The Southern Steam Train Charitable Trust members consists of like-minded people from the Southland community that have the commitment to appraise the possibility of purchasing the Kingston Flyer, relocating it to Invercargill, and restoring it to mainline operating standard for semi regular operation
The fundamental objective of the Southern Steam trust is to preserve in perpetuity, the Kingston Flyer, as a community owned asset.
The Kingston Flyer is a hugely important piece of both Southland and New Zealand railway heritage and it needs to remain as a complete entity within Southland in accordance with the principals of New Zealand Charter of the International Council on Monuments and Sites. This charter provides guidelines for cultural heritage conservation within New Zealand.
Significantly the project will include provision of a suitable building(s) which will provide permanent undercover housing, a base for restoration of the locomotives and carriages as well as providing a base for the future display and operation of the Kingston Flyer.
Permanent undercover housing is key to the enduring preservation of these assets, some of which are now over 100 years old. The locomotives and carriages have not been operated nor maintained since April 2013, are in poor condition and are stored at Kingston exposed to the elements and are continuing to deteriorate at a disturbing rate.
Invercargill has the population base, engineering resources and potential pool of both paid & volunteer labour to preserve, restore and operate the Kingston Flyer.
The Operating Strategy
The operating strategy which will commence when at least one locomotive and several carriages are restored to mainline standard, is to run the Kingston Flyer semi regularly on an annual calendar of excursions dovetailing with existing iconic Southland events such the Edendale Crank Up Weekend, Bluff Oyster Festival, Gold Guitar Awards, Burt Munro Challenge and the like.
In additional to the regular excursions other ad hoc local excursions or one off charters on Southland lines to Bluff, Nightcaps and Gore may be run several times a year. Other ad hoc events beyond Southland could include options such as international rugby matches in Dunedin, possibly heading several trains a year on Dunedin Railways (aka Taieri Gorge Railway) and working with other kindred rail heritage organisations such as Steam Incorporated of Paekakariki who run South Island steam tours every two or three years. The intended operating strategy albeit on a smaller scale is intended to be modelled on the Steam Incorporated operation which is arguably the most successful steam charter operator in New Zealand, who are likewise a registered charity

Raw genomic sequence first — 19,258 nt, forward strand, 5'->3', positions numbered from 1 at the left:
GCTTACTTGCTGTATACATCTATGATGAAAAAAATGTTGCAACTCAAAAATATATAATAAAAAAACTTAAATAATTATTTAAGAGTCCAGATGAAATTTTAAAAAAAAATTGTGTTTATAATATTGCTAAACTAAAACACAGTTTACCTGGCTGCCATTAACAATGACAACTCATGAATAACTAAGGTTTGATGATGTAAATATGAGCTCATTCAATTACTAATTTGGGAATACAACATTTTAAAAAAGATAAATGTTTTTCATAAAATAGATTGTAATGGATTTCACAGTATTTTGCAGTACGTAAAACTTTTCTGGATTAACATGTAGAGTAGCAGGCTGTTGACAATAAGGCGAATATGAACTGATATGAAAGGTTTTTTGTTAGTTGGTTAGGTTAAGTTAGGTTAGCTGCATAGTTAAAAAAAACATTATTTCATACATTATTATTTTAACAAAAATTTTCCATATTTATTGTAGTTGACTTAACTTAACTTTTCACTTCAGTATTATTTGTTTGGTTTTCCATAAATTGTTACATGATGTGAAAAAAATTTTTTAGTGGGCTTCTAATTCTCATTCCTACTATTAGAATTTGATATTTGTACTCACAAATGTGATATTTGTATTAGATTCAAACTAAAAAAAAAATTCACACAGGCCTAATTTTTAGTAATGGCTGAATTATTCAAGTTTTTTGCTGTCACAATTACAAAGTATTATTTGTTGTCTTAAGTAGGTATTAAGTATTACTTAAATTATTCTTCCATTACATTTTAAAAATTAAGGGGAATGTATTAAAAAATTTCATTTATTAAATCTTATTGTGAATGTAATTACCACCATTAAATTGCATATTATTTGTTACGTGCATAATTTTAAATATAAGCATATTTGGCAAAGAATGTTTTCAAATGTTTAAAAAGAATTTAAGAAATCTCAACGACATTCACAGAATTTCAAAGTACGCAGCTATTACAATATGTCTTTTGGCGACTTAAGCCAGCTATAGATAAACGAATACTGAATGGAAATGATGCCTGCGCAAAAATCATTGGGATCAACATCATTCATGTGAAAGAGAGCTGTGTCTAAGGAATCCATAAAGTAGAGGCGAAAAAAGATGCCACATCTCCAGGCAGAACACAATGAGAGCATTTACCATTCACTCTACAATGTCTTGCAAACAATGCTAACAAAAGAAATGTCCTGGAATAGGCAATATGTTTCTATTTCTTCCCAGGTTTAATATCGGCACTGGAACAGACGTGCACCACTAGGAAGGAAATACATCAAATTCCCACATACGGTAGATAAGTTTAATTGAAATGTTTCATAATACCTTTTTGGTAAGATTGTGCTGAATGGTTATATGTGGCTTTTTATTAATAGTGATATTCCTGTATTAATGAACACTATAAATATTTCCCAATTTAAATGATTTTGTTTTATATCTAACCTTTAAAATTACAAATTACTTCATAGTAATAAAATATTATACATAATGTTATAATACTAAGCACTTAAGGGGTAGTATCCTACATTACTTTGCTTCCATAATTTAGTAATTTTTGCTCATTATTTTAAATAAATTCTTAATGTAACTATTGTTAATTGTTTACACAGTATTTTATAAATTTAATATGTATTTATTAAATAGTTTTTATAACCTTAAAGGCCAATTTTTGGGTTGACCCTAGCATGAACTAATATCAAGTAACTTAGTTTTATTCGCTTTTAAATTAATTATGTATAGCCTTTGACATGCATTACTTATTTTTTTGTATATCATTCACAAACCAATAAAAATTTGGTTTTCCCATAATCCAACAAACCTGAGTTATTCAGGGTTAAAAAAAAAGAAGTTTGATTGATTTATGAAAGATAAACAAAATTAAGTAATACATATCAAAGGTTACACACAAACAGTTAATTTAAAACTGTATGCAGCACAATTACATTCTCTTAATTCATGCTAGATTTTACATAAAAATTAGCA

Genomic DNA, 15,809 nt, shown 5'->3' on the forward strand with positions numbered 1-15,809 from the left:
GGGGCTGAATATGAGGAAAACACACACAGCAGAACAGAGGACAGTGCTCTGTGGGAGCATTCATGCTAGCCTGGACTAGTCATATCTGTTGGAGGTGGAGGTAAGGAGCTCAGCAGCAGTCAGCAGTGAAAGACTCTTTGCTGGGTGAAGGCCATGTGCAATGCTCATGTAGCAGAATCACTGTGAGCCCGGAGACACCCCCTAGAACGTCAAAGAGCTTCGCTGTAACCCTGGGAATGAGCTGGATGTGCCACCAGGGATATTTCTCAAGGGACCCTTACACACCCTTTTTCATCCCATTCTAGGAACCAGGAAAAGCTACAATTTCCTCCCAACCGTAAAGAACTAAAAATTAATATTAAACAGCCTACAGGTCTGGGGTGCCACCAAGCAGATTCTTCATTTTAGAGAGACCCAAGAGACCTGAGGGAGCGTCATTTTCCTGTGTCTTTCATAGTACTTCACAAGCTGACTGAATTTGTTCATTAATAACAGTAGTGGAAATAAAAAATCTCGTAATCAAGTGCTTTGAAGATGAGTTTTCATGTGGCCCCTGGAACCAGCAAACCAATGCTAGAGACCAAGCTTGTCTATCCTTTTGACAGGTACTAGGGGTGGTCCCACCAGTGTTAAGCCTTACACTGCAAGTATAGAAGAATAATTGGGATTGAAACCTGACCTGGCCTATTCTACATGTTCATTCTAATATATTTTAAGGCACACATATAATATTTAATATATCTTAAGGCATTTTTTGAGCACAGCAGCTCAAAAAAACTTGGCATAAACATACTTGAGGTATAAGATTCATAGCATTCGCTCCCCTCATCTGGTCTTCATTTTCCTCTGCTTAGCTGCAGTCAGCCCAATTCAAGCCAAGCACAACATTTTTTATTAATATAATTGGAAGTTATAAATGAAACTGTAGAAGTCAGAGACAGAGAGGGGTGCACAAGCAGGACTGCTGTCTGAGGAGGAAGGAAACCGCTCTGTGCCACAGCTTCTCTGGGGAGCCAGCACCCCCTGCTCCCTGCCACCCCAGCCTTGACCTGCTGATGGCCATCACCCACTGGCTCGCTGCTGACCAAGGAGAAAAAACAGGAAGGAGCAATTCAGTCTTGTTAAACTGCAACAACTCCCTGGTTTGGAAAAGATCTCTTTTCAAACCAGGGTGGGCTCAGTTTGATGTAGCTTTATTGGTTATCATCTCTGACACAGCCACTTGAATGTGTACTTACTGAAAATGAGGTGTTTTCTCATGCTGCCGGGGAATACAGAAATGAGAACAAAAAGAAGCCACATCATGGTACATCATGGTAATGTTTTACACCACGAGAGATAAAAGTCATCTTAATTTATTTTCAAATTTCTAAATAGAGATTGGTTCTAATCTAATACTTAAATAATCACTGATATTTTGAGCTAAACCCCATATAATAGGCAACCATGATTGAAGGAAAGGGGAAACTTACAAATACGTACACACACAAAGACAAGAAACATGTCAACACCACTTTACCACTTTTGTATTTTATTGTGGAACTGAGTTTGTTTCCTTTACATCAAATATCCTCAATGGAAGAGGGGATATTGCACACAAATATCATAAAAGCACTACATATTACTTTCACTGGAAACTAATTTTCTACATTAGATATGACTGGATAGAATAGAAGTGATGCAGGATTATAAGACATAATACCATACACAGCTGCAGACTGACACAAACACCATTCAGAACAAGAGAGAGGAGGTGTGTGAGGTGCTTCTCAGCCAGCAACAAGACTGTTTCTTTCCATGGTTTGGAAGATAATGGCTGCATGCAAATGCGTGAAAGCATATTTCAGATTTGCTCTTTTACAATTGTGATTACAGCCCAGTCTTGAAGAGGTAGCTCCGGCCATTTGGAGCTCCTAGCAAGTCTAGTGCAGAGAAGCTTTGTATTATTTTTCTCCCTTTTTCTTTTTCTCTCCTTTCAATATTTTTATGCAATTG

It is recognised and accepted by the Trust that the concept of a daily service in Southland is unlikely to be an economically viable proposition in the foreseeable future.
The reality is, as history attests, that the current but now defunct Kingston Flyer operation which commenced initially in 1971 running each summer season between Lumsden and Kingston and then from 1982 as a truncated service between Kingston to Fairlight has struggled to be run and maintained as an economic business operation. This is even despite being adjacent to the jewel in the New Zealand’s tourism crown, Queenstown. The Flyer has as a result suffered several disastrous cessation of operations during its chequered 45 year history and the current owner has publicly stated that the Flyer cannot be run and maintained as a profitable business based in Kingston.
Significantly it is worth noting as clarification that Queenstown Lake District Council are removing the still current heritage classification from the locomotives and carriages in their proposed district plan which will become operative late 2016 or early 2017. The locomotives and carriages must in the interim remain in Kingston under this heritage classification until the proposed QLDC district plan is enacted.
The Trust recognises the Kingston Flyer is an iconic New Zealand brand which is internationally recognised. Therefore it is a fundamental strategy of the Trust to maintain and preserve the Kingston Flyer brand which is so well established and now an entrenched part of Southland and New Zealand history.
The preservation of the Kingston Flyer will be an added tourist and local attraction that would worthy sit alongside the established private philanthropic E Hayes Motorworks Collection and Bill Richardson Transport World.
The Trust is confident this project will strengthen Invercargill and Southland through drawing in additional visitors and binding the community together and establishing Invercargill as a city of ‘Heritage Wheels’.
The Feasibility Study
In order for this proposal to progress, further detailed and comprehensive research is required. The Southern Steam Train Charitable Trust is as the first stage of this preservation process, undertaking a full feasibility study which will be completed in the latter half of 2016 coinciding with the removal of the QLDC heritage order.